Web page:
I once made a stringed synthesiser, when I was at college. The basic principle is that of an electric guitar running in reverse. A metal string is stretched between two bridges, and sits inside a horseshoe magnet. Now rather than plucking the string and letting the magnetic pickup detect the vibrations, we pass an alternating current through the string and use the magnetic field to cause the string to vibrate. Mount the whole shooting match on a soundbox roughly the shape of an appalachian dulcimer, so it makes a decent amount of noise. And there you go!

Well, there bits of you go, anyway. While you can drive the string at any frequency you like, it'll be really quiet on any note which isn't a natural harmonic - it's being forced at one frequency, and trying to vibrate at a bunch of other frequencies, so can't really resonate. Assuming that the materials of the string aren't up for grabs, it's the length and tension which choose the fundamental frequency. What you currently have is capable of playing bugle tunes. Put a few different bugles together and you can play chromatic scales, so putting a few different strings together increases the likelihood that our synthesiser has the ability to play some notes in the tune we want.

In fact, it's still going to have a fairly nasty volume characteristic, because most of the noise doesn't come from the string, it comes from the soundbox. In that regard, violins and pipe organs have quite a lot in common. But they differ in that pipe organs have one soundbox per note - the pipe itself - and violins have a single box. So it'd better be possible to get it to resonate at a whole bunch of interesting frequencies, which is one of the reasons for making them (and acoustic guitars) the shapes that they are. Now what the real acoustic characteristics of a fiddle body are, I'm not entirely sure. But what I do know is that a violin is surprisingly small - the "concert pitch" A pipe in an organ is a little under 40cm and the lowest note a violin usually has (a ninth lower) will therefore be almost a metre long. Even though an enclosed box like a violin needs to be half the length of an organ pipe playing the same note, it will still naturally accentuate the higher frequencies that the strings have on offer because it isn't big enough to do much else. And it's that which gives the instruments their sound. My synth's soundbox was cuboid-ish, so had two characteristic "loud" notes and their harmonics. The z-axis wouldn't have resonated much as the box was on a table which absorbed the momentum.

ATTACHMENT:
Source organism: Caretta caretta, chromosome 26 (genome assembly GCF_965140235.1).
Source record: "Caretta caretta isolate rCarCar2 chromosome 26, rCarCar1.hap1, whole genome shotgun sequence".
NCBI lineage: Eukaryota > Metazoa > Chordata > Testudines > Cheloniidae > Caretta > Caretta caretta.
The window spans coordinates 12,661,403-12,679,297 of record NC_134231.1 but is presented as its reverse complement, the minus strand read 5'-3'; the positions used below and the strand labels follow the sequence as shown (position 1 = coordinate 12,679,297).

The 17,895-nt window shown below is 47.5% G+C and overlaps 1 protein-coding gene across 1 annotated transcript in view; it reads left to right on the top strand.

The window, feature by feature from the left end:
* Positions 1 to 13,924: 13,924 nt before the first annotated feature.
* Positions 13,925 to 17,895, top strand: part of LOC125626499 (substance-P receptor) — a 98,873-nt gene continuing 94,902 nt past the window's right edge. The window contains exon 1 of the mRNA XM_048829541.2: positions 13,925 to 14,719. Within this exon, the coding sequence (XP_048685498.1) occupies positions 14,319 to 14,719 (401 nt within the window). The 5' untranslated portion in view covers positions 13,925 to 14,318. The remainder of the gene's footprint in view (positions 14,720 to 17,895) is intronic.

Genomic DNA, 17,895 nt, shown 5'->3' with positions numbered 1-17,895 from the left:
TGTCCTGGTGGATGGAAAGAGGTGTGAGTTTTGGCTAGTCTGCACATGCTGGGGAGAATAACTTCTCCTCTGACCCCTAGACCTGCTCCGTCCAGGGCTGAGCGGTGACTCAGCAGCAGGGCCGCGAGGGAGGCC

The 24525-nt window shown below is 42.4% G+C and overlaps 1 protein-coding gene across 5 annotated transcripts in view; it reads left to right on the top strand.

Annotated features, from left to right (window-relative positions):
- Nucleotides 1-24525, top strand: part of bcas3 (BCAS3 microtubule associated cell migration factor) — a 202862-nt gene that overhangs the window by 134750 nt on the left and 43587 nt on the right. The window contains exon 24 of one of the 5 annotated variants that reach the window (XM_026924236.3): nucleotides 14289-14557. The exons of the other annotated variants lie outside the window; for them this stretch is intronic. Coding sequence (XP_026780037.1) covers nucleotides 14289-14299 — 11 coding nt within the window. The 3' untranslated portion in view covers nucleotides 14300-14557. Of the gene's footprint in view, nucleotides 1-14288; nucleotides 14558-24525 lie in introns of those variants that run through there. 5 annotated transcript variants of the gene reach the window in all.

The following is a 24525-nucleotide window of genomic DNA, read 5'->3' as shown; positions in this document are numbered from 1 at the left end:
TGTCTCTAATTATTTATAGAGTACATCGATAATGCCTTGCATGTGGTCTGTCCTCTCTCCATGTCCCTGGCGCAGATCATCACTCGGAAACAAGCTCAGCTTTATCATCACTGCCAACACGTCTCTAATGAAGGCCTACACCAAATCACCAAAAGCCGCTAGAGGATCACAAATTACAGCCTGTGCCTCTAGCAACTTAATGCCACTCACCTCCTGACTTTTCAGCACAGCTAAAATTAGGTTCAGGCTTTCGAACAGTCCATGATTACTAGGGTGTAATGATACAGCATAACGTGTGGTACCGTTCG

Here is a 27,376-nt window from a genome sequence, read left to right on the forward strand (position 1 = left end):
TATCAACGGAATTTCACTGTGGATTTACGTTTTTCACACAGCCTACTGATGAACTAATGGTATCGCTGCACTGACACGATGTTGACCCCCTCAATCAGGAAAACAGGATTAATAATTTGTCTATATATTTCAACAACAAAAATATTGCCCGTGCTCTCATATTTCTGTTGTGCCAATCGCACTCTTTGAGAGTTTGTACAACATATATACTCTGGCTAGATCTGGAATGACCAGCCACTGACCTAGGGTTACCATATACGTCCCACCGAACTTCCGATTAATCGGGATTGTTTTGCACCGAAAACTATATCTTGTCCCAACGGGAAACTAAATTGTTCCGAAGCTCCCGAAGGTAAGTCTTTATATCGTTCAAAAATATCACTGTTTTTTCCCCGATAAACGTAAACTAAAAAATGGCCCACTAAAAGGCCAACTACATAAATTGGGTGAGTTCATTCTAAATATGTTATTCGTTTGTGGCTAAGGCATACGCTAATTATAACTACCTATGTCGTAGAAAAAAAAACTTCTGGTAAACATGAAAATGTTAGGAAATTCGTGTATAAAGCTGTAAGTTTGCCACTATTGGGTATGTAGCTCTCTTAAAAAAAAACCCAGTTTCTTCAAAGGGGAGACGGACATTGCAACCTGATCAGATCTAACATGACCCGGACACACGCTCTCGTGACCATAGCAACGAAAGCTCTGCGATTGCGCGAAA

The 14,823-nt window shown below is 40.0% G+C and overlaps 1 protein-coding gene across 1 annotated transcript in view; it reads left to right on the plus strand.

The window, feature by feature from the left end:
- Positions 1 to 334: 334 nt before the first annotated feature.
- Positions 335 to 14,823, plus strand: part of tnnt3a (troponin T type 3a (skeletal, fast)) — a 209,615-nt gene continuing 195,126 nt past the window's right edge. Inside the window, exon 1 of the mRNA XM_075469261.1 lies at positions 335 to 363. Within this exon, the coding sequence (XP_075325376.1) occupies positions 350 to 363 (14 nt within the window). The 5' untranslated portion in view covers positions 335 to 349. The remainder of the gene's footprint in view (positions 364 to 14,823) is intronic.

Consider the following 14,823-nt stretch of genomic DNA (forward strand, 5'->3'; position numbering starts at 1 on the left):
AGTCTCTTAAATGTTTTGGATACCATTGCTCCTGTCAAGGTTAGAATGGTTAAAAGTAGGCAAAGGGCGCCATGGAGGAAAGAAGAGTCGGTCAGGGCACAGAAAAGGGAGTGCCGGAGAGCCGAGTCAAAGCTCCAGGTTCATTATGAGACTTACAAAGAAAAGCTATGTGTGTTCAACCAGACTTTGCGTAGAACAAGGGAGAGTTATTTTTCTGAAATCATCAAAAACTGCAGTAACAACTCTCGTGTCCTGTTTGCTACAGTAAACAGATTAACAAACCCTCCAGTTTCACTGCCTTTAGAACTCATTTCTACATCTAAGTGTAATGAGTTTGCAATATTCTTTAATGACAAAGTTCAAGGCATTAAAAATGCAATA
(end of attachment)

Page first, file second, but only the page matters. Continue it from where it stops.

The remaining interesting point is that the violin is forced to extract the sound from a rubbish part of the string. The bridge is both responsible for translating the motion of the string into the wood and for stopping the string from moving. The string moves most somewhere out toward the middle (it's mainly vibrating at its natural wavelength, which is twice the length of the string) and not at all near the ends. That's why pickups on electric guitars sound "warmer" further away form the bridge. There they pick up more of the lower harmonics, but the nearest pickup (and the bridge) get proportionally more of the higher harmonics.

Tuesday, June 16, 2009

Beer improves perception of security